Makita BTD146Z 18V Impact Driver Review

August 22, 2013 at 8:31 pm
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Makita BTD146Z 18V Impact Driver

The Makita BTD146Z 18V Impact Driver is a lightweight, high performance driver, and is part of Makita’s excellent Li-Ion range of tools. With all the tools using the same battery system, this tool perfectly complements the 18v combi drills and when used in tandem, makes short work of hard, repetitive jobs such as fencing.

Purpose

The compact and ergonomic design of this impact driver belies its heavy duty power. Delivering 160Nm of torque, it’s ideally suited to a range of screwdriving applications, with the variable speed motor adding to the versatility of the tool.

Features

  • All metal gearbox
  • LED Worklight
  • Bolt capacity – M5-M14
  • 1.5kg
  • 1/4″ Hex Tool Holder
  • Variable single speed, and reverse
  • Soft Grip
  • Max torque 160Nm

Pros

What is immediately apparent on handling this impact driver is its light weight. It’s a comfortably designed tool and with the soft grip and improved balance, fits nicely in the palm. Comfort, light weight and improved balance combined make it perfect for extended use and when fitted with the 3Ah battery it does continue working for a long time, then only takes 22 minutes to charge the battery fully. If you have other Makita kit, you’ll have another battery on charge whilst you’re working to completely avoid worrying about charge times.

It’s a deceptively powerful driver, delivering 160Nm of torque (The DeWalt equivalent is 150Nm), so it feels like a beast when it’s working at full tilt. We regularly use it with 100mm Reisser screws driven into fencing timber and it barely skips a beat. At its most extreme, we would use this driver to fix hardwood oak sleepers using 200mm TimberLok Screws. Again, it doesn’t disappoint – just twists them in a bit slower, but always gets the screw fully home. All this power doesn’t deplete the battery too quickly though.

The LED worklight seems a little bit natty, but it’s actually surprisingly handy to shed a little bit of light on your work.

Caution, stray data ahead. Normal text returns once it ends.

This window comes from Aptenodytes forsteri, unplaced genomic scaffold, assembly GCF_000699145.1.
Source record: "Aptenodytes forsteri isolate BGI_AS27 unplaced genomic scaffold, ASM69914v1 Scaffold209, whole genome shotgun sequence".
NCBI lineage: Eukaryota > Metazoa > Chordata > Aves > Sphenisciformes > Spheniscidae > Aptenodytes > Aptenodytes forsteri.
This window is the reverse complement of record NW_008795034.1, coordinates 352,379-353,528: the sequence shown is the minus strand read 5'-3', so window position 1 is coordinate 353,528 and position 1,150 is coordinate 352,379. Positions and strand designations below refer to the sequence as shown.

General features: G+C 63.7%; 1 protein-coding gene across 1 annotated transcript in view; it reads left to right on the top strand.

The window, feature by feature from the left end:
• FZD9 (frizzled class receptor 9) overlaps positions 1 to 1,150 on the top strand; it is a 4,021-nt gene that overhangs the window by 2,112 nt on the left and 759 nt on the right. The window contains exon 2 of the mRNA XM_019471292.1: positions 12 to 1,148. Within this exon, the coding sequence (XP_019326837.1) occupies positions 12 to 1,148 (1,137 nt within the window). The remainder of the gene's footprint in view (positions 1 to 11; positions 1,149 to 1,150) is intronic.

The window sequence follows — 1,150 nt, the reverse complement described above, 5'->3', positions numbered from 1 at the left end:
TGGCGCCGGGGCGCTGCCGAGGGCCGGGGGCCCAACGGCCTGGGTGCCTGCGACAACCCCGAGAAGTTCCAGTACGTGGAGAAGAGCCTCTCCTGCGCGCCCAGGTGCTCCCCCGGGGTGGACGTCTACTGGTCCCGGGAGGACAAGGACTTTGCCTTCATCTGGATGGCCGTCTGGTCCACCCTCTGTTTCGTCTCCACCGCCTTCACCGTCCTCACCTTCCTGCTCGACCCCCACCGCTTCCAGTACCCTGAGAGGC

It’s also possible to use the 14.4v Makita batteries with this tool. Obviously it’s a bit less powerful as a result, but as the batteries are expensive, it just gives another option. Don’t try putting an 18v battery in 14.4v tool though!

Cons

The sheer power of this impact driver means that cheap screwdriver bits are a false economy. They’ll just shatter! It’s like putting cross-ply tyres on a racing car – they won’t last long, so it really is worth getting some decent bits.

The batteries are expensive too. If you’ve already got some Makita kit and spare batteries, that may be less of an issue though.

Summary

This impact driver won’t let you down, both in terms of its ability to take on whatever you throw at it and its reliability. It’s comfortable, powerful and much better suited to screwdriving than your combi drill. We haven’t talked about the reliability of the tool in this review yet, so it’s worth pointing out that it’s a rugged little machine, works hard but as yet hasn’t ever let us down (and we don’t anticipate that happening any time soon either!).

Batteries are expensive, but that does seem to be the case for all the Li-Ion tools on the market at the moment, so it’s worth keeping an eye out for special offers and taking advantage of them as they come up.

Is it worth having as well as a combi drill? Yes, definitely. A combi drill is a good all rounder, but if you’re working on repetitive, tough screwdriving jobs such as fencing or fixing plywood sheets, the value of this powerful and lightweight tool will rapidly become apparent.